With the education pathway consultation closing, both financial services ministers have doubled-down on the proposed degree carve-out, rejecting the notion it is a “watering down” of the industry.

The proposal would allow advisers with 10 years of experience with an unblemished record to remain in the industry without tertiary qualifications, but had received criticism from advisers who saw it as rewarding procrastination and a step-back from professionalism.

Speaking at Conexus Financial’s ‘The Policymakers’ View on Financial Services in 2022’ webcast, the minister for financial services, superannuation and the digital economy, Jane Hume, said advisers who commenced the requirements but now feel aggrieved should not see pursuing education as a waste.

“For those that have done the education requirements… I don’t think you should ever really feel sore about educating yourself and keeping up to date and becoming more professional, so I would hope no one would see that as a wasted opportunity,” Hume said.

The shadow minister for financial services and superannuation, Stephen Jones, said the education carve-out was not a “watering down” of financial advice, but what should have occurred right from the beginning.

“We shouldn’t be booting those people out of the door if they can meet an accredited recognition of prior learning process,” Jones said.

“It means we aren’t wasting limited resources in our tertiary sector, training people to get a piece of paper that proves they know stuff they already know.”

Stemming the bleeding

Appearing on the panel as a guest, AMP chief executive asked both ministers how they would stabilise adviser losses in the industry.

“One of the problems, as I see it, is the uncertainty about what the future looks like for [advisers], in terms of education, continuing professional development, mentoring and the structure of the business,” George added.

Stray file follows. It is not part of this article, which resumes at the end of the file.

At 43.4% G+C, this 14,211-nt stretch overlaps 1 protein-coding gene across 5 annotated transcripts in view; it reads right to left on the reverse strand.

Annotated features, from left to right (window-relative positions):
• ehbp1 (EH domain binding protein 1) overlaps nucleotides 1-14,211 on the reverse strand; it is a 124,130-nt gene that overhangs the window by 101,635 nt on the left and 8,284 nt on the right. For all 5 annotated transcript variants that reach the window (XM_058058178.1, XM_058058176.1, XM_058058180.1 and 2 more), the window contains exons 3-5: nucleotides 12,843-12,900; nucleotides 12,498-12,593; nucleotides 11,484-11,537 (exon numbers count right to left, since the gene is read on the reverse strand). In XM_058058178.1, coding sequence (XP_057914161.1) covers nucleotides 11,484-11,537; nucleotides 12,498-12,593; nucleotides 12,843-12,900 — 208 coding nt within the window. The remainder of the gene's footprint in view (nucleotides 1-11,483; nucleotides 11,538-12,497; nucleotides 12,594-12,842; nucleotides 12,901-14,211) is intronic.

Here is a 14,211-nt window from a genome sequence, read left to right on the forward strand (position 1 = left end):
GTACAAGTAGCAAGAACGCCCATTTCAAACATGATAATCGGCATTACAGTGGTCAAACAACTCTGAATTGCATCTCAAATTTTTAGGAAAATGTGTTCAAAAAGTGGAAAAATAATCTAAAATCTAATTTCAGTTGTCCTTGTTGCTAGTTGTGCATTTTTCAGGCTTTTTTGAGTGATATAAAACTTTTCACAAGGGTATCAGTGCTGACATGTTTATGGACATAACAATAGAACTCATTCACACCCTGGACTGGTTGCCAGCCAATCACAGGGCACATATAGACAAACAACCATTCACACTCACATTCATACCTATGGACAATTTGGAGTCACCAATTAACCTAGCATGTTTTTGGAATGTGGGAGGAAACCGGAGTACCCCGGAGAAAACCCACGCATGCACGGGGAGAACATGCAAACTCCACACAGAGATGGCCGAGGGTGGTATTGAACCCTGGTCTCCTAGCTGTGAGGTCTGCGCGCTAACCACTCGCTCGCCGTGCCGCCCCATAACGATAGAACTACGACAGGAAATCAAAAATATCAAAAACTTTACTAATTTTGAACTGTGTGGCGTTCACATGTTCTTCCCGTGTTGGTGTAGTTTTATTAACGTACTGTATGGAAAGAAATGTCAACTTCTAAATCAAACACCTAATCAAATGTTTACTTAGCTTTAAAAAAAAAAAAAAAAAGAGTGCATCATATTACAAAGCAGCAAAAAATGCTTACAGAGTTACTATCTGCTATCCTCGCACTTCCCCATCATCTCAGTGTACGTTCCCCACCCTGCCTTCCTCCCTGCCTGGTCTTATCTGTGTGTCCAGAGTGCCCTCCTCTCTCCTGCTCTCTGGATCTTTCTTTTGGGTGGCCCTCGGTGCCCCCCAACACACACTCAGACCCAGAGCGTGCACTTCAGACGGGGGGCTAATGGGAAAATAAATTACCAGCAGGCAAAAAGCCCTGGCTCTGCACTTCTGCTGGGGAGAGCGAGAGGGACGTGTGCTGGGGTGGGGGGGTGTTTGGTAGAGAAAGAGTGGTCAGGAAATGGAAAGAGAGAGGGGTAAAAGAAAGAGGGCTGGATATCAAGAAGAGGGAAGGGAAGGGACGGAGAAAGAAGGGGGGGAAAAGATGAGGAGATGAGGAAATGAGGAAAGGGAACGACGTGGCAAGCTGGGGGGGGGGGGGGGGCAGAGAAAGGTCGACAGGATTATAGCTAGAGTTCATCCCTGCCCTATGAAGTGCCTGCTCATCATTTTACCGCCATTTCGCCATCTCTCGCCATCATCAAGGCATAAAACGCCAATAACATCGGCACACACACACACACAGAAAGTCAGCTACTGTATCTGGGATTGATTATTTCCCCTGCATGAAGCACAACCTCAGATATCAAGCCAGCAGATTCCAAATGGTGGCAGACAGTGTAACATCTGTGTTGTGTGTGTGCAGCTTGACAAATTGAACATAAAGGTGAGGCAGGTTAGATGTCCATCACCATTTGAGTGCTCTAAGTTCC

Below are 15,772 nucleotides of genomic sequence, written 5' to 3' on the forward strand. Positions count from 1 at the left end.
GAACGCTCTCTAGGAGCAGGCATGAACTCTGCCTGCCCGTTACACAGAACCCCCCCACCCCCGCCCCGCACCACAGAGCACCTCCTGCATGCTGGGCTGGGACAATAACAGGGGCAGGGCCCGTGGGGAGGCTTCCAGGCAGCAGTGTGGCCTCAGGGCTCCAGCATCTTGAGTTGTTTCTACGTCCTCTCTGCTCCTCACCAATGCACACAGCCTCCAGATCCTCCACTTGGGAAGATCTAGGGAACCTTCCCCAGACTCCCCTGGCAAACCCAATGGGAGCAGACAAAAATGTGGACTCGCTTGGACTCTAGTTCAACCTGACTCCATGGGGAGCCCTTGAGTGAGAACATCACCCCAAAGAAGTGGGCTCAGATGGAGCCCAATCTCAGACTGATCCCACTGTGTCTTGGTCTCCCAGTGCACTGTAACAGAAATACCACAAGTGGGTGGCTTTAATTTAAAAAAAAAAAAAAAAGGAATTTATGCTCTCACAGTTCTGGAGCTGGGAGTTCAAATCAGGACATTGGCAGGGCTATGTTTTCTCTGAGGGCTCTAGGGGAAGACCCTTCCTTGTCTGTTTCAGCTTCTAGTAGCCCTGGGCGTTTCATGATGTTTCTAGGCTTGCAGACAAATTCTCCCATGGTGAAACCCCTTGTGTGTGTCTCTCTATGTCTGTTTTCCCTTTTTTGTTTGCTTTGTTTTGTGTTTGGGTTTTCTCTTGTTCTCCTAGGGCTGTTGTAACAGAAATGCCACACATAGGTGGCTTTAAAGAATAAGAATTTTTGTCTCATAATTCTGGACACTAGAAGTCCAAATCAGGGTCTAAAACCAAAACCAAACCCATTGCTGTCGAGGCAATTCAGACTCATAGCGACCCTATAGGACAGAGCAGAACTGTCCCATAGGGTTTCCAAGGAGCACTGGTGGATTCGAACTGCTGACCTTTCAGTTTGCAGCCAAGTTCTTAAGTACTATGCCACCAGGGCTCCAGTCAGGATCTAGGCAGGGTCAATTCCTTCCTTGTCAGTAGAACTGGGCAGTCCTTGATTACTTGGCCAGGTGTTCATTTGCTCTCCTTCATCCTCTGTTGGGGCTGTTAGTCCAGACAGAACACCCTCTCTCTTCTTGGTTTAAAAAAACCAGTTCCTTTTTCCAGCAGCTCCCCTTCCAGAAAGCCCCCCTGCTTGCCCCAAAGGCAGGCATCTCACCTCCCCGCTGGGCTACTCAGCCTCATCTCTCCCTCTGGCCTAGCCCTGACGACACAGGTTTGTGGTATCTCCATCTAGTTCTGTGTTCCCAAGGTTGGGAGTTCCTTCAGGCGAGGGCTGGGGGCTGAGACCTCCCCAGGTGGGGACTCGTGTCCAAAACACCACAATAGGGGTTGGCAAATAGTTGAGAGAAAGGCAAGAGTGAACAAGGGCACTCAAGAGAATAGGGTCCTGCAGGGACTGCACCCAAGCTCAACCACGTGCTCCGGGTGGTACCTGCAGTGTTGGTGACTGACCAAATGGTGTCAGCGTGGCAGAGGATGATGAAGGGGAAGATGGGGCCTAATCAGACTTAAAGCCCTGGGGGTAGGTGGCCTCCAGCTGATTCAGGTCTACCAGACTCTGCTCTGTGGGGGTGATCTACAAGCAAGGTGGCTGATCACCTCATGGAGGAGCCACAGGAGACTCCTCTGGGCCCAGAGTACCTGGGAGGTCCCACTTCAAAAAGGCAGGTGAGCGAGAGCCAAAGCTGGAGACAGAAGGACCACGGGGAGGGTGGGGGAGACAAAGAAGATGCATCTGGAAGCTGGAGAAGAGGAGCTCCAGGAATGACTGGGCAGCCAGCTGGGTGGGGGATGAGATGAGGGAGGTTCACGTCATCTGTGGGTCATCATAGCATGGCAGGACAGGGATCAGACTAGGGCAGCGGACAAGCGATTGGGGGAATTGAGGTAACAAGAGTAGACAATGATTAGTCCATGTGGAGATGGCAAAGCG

Hume said it was not necessary to “stem the bleeding any further” and that adviser numbers would now stablise post the 2021 exam deadline.

“The real question is how do we make sure we can bring that next cohort through, so we have a dynamic industry that is replenishing itself,” Hume said. “There’s a mass exodus of people leaving the industry and we always knew there were going to be people leaving the industry.

“We don’t want to discourage new people from this industry because it’s an important one and it’s not as if you get a lot of school kids saying they want to be an adviser when they grow up.”

Both ministers agreed that allowing those advisers to remain in the industry was a fair compromise that would retain a larger number of advisers in the industry, provide adequate mentorship to new entrants.

It also meant the traditional sales-focused business model for the provision of financial advice had collapsed and wouldn’t return.

“Neither Jane nor I want to go back to the previous model where sales and advice were conflated,” Jones said.

5 comments on “Carve-out not ‘watering down’ professionalism: Ministers”
  1. Avatar
    Jeremy Wright

    There can be and usually are, bigger picture issues that due to unforeseen or ignored events, requires adjustments that will upset what is going on at a micro level.

    Higher education is a noble ideal and if what is being taught is relevant to and not in competition with what Advisers have been doing for years, then of course it is a positive and worthwhile pursuit.

    However, when prior learning and experience was treated with contempt by vested interest groups whose profit margins are boosted by enforceable Regulation that throws out of the Industry those Advisers who were upset that they were being treated like criminals simply because they wanted their decades of REAL WORLD experience and prior / ongoing education to be given due respect, then the inevitable happened.